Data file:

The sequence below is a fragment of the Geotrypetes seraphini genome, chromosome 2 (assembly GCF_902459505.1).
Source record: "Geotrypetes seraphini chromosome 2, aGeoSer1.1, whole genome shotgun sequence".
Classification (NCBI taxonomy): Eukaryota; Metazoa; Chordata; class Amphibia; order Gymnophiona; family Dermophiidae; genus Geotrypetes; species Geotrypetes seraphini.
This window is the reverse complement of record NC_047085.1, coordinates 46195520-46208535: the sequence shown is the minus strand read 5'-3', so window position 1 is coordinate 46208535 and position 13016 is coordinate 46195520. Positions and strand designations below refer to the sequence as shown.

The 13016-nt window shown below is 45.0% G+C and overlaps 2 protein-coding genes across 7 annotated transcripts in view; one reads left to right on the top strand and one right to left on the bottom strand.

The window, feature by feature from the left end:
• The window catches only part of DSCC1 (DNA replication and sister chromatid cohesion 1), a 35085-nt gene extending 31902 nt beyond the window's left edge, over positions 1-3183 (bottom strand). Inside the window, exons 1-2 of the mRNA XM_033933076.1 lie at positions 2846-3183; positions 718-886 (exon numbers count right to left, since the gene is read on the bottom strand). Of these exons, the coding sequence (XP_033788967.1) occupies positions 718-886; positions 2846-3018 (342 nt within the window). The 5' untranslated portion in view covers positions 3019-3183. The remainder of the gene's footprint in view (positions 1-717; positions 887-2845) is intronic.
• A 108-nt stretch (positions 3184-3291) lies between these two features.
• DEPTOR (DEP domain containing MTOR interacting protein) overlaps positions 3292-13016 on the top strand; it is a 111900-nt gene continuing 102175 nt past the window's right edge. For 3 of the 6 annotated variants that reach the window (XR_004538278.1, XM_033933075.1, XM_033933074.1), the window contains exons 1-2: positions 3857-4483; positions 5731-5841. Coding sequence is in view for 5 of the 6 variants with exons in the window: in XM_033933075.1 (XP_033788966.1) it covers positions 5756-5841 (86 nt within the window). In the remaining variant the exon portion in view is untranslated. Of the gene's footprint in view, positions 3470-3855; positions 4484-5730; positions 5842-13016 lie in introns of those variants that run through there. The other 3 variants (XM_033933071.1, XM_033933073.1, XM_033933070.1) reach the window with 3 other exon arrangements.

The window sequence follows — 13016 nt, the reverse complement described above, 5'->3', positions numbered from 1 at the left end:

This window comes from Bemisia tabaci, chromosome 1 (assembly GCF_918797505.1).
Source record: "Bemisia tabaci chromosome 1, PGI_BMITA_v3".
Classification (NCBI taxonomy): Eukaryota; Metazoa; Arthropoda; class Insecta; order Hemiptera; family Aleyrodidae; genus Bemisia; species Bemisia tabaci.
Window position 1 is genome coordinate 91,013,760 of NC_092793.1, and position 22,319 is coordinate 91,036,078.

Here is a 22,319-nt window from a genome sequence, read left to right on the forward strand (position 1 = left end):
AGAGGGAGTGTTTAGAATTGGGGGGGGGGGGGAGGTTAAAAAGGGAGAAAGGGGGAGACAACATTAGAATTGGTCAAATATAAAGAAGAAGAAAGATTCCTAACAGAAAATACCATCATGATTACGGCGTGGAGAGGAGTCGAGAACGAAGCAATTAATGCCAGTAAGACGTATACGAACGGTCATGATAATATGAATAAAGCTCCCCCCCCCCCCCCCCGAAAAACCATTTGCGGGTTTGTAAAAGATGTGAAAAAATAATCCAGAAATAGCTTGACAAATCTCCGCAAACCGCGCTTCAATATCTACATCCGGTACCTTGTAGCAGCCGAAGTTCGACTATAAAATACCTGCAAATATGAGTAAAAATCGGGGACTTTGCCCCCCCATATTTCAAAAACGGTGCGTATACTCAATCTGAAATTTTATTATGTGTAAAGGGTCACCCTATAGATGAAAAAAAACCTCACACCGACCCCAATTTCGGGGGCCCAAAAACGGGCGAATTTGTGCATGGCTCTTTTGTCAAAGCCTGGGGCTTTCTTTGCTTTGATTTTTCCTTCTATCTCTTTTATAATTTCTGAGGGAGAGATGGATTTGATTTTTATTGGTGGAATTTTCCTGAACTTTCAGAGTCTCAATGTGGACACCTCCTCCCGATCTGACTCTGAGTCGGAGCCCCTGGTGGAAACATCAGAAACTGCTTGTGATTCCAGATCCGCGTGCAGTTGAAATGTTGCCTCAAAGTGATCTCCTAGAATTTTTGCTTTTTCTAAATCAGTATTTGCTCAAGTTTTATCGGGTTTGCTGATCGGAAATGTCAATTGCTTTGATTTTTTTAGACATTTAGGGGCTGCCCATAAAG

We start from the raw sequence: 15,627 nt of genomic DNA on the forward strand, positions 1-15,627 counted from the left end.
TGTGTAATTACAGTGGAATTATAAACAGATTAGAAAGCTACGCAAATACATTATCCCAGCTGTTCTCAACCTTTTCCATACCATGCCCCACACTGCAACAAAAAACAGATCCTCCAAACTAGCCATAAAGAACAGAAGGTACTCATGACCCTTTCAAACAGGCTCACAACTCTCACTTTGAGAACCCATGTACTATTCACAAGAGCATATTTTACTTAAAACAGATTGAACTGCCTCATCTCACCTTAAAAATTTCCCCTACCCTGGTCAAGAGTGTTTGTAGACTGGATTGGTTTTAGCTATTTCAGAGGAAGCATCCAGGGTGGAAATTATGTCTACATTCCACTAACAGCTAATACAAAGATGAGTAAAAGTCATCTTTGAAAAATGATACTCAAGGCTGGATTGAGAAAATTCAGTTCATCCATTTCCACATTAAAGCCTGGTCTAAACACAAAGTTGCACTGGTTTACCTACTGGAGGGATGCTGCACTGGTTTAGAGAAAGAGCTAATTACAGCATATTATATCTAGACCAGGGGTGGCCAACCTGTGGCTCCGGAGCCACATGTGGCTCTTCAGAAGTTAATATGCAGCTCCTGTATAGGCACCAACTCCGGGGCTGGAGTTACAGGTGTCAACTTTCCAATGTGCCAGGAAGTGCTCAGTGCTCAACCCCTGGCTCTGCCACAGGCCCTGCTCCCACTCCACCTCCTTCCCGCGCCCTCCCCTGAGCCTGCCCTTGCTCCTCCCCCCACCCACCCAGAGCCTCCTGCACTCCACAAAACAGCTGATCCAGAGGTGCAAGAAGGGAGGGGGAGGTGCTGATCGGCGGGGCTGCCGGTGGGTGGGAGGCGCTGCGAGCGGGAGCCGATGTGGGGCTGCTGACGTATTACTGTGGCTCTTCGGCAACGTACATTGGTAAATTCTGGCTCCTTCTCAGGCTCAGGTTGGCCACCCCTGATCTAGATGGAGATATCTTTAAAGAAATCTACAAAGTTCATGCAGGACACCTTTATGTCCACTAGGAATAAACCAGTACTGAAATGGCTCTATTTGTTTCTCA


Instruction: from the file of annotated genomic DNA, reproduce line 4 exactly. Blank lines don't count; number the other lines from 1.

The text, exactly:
This window is the reverse complement of record NC_047085.1, coordinates 46195520-46208535: the sequence shown is the minus strand read 5'-3', so window position 1 is coordinate 46208535 and position 13016 is coordinate 46195520. Positions and strand designations below refer to the sequence as shown.